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Schafer, R. (2009). Recent and Contemporary Kleinians: Rosenfeld in Retrospect: Essays on his Clinical Influence. Edited by John Steiner. London: Routledge, 2008, 176 pp., $21.99.. J. Amer. Psychoanal. Assn., 57(4):991-998.

(2009). Journal of the American Psychoanalytic Association, 57(4):991-998

Book Reviews

Recent and Contemporary Kleinians: Rosenfeld in Retrospect: Essays on his Clinical Influence. Edited by John Steiner. London: Routledge, 2008, 176 pp., $21.99.

Review by:
Roy Schafer

Herbert Rosenfeld's contributions to psychoanalysis greatly increased our understanding of difficult-to-treat patients: the psychotic, severely schizoid, borderline, and pathologically narcissistic. Of particular note is that working within the traditions established by Freud and Melanie Klein, he articulated and extended the conceptualization of two notable components of these extreme conditions: destructive narcissism and the fragmentation and confusion associated with excessive use of projective identification. His bold yet disciplined clinical approach to the difficult-to-treat patient has been of lasting value. Through teaching and supervisory work, Rosenfeld extended his influence well beyond that achieved through his publications.

That today his name is not often cited is, I believe, attributable in large part to the fact that many of his ideas have become part of taken-for-granted Kleinian discourse. Perhaps equally important in this regard are the controversial technical ideas he advanced late in his career concerning the avoidance and resolution of clinical impasses. What cast a shadow over the latter part of his career now casts an intriguing shadow over this volume, rightly dedicated as it is to honoring Rosenfeld for his earlier and still valued contributions. The intriguing issues covered by this shadow concern the therapeutic action of psychoanalysis, a topic that continues to be hotly debated in the wide world of psychoanalysis; for this reason I believe that Rosenfeld's changed orientation deserves further discussion later in this review.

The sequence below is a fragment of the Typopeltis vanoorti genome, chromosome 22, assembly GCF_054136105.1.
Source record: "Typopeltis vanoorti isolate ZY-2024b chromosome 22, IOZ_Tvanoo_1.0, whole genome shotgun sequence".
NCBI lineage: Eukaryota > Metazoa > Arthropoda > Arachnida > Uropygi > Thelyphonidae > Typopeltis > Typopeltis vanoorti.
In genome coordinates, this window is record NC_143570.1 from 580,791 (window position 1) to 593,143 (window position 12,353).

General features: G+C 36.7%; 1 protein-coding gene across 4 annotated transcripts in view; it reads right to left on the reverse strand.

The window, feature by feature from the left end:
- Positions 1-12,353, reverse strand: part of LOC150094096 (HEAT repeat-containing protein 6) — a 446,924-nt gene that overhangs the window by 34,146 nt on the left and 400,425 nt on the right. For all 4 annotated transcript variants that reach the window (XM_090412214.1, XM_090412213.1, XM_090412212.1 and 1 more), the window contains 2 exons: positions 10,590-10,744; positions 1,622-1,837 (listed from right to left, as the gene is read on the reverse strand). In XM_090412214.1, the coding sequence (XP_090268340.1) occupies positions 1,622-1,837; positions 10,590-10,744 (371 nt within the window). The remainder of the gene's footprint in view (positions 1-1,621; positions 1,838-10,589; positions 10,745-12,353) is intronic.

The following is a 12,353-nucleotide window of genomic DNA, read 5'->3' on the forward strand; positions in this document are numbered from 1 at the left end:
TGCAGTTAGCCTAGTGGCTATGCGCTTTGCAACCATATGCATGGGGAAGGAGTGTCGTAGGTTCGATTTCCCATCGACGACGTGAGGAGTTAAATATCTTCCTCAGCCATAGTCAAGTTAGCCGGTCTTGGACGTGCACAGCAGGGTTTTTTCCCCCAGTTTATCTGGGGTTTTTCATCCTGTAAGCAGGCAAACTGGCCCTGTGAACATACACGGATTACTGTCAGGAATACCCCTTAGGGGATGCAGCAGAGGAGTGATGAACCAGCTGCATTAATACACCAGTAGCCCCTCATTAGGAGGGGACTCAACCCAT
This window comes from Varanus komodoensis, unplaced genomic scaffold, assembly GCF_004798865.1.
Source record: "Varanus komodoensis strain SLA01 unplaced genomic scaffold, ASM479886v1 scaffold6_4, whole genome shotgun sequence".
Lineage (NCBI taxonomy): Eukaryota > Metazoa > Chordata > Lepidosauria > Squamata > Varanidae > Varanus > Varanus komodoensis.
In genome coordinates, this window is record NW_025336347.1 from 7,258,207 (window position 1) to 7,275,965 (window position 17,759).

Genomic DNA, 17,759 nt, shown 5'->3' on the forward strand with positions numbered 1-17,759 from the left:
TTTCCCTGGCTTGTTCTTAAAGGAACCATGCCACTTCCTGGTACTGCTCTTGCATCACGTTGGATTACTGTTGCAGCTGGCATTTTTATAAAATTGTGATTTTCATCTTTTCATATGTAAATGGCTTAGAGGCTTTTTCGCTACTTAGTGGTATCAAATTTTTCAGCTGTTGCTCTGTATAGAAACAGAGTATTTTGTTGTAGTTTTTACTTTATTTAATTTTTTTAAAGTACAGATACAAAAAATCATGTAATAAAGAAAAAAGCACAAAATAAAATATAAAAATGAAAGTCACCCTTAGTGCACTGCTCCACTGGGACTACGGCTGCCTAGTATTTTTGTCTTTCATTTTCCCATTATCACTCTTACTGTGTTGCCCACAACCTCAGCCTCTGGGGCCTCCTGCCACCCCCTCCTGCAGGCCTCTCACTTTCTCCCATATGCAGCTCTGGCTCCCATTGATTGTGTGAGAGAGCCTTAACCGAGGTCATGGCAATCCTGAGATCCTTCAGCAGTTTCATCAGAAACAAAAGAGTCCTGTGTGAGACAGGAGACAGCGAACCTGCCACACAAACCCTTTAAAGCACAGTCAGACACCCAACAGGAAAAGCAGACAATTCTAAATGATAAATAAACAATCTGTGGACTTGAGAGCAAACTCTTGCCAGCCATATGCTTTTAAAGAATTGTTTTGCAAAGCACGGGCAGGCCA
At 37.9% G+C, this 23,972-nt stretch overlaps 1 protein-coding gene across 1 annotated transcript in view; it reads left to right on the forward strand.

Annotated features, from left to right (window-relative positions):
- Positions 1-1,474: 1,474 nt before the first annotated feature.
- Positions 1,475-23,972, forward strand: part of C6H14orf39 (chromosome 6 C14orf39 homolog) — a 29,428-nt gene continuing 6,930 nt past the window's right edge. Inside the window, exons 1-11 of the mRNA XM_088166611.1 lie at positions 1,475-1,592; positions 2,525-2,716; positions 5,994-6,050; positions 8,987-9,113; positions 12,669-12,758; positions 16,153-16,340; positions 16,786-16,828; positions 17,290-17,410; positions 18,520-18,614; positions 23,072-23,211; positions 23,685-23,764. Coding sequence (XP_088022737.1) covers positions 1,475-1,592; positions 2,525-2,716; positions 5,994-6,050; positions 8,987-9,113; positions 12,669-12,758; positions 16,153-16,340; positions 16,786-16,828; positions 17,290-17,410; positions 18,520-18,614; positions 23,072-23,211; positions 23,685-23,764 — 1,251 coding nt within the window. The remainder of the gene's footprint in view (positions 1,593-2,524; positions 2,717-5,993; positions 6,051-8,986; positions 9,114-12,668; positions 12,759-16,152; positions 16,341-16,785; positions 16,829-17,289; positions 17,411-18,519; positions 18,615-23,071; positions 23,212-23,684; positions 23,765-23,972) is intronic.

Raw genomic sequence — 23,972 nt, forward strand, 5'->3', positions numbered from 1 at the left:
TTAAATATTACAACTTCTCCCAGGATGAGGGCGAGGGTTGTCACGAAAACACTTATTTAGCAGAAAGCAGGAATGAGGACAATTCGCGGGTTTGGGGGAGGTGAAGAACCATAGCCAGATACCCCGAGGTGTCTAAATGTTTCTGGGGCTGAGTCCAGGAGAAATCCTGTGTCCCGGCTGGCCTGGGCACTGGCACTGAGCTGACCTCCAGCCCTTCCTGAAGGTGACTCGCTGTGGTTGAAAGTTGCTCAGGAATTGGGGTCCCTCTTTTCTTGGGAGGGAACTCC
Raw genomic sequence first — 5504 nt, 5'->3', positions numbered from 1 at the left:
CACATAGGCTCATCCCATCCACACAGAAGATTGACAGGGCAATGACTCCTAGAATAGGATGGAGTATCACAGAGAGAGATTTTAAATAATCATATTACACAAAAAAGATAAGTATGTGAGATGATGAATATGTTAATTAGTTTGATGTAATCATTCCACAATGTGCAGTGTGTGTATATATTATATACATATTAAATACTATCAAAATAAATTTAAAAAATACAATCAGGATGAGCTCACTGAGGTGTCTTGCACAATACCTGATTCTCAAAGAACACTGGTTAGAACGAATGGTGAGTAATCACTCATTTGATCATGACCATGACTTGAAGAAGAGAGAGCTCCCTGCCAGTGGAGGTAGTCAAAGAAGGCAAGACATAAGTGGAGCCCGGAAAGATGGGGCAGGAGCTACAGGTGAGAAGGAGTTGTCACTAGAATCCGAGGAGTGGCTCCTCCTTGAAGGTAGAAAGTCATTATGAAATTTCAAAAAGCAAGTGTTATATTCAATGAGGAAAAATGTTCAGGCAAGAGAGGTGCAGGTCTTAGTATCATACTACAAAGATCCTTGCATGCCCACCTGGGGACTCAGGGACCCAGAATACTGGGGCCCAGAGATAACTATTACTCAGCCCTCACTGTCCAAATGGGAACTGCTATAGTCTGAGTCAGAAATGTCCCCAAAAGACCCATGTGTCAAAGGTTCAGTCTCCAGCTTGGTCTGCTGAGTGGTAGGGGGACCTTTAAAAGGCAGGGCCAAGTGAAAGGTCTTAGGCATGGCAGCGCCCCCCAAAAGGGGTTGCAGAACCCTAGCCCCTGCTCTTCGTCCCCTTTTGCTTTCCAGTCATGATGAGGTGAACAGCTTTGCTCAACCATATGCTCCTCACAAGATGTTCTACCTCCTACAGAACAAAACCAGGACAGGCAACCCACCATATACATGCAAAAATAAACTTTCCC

Based in large part on a conference held in 2000, the book begins with two clinically centered essays. Edna O'Shaughnessy discusses Rosenfeld's work on projective identification. Using clinical examples, she illustrates the unconscious phantasies that frequently accompany projective identification and give form to its influence, actual and imagined.

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